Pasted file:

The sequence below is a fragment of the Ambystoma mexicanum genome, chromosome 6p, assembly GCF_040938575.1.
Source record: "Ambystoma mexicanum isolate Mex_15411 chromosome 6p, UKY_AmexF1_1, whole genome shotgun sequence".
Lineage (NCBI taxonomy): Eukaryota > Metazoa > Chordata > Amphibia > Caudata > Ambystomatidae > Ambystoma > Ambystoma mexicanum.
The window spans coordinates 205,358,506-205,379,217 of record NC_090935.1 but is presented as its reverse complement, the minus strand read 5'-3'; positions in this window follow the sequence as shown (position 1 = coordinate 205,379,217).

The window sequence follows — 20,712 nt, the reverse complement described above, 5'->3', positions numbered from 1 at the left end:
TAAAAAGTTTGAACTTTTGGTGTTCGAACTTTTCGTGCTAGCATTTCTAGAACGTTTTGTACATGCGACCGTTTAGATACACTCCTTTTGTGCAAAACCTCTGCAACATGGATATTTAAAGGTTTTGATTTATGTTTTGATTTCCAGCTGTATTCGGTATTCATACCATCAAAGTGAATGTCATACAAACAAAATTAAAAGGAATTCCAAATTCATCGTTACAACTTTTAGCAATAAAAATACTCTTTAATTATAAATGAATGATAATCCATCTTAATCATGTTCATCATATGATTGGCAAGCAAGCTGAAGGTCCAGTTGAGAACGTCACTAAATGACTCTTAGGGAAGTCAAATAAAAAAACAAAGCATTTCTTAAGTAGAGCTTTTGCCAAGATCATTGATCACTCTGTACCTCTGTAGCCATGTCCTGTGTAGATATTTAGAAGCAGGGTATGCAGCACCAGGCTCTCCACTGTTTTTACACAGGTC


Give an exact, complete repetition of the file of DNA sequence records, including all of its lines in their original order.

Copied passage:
The sequence below is a fragment of the Ambystoma mexicanum genome, chromosome 6p, assembly GCF_040938575.1.
Source record: "Ambystoma mexicanum isolate Mex_15411 chromosome 6p, UKY_AmexF1_1, whole genome shotgun sequence".
Lineage (NCBI taxonomy): Eukaryota > Metazoa > Chordata > Amphibia > Caudata > Ambystomatidae > Ambystoma > Ambystoma mexicanum.
The window spans coordinates 205,358,506-205,379,217 of record NC_090935.1 but is presented as its reverse complement, the minus strand read 5'-3'; positions in this window follow the sequence as shown (position 1 = coordinate 205,379,217).

The window sequence follows — 20,712 nt, the reverse complement described above, 5'->3', positions numbered from 1 at the left end:
TAAAAAGTTTGAACTTTTGGTGTTCGAACTTTTCGTGCTAGCATTTCTAGAACGTTTTGTACATGCGACCGTTTAGATACACTCCTTTTGTGCAAAACCTCTGCAACATGGATATTTAAAGGTTTTGATTTATGTTTTGATTTCCAGCTGTATTCGGTATTCATACCATCAAAGTGAATGTCATACAAACAAAATTAAAAGGAATTCCAAATTCATCGTTACAACTTTTAGCAATAAAAATACTCTTTAATTATAAATGAATGATAATCCATCTTAATCATGTTCATCATATGATTGGCAAGCAAGCTGAAGGTCCAGTTGAGAACGTCACTAAATGACTCTTAGGGAAGTCAAATAAAAAAACAAAGCATTTCTTAAGTAGAGCTTTTGCCAAGATCATTGATCACTCTGTACCTCTGTAGCCATGTCCTGTGTAGATATTTAGAAGCAGGGTATGCAGCACCAGGCTCTCCACTGTTTTTACACAGGTC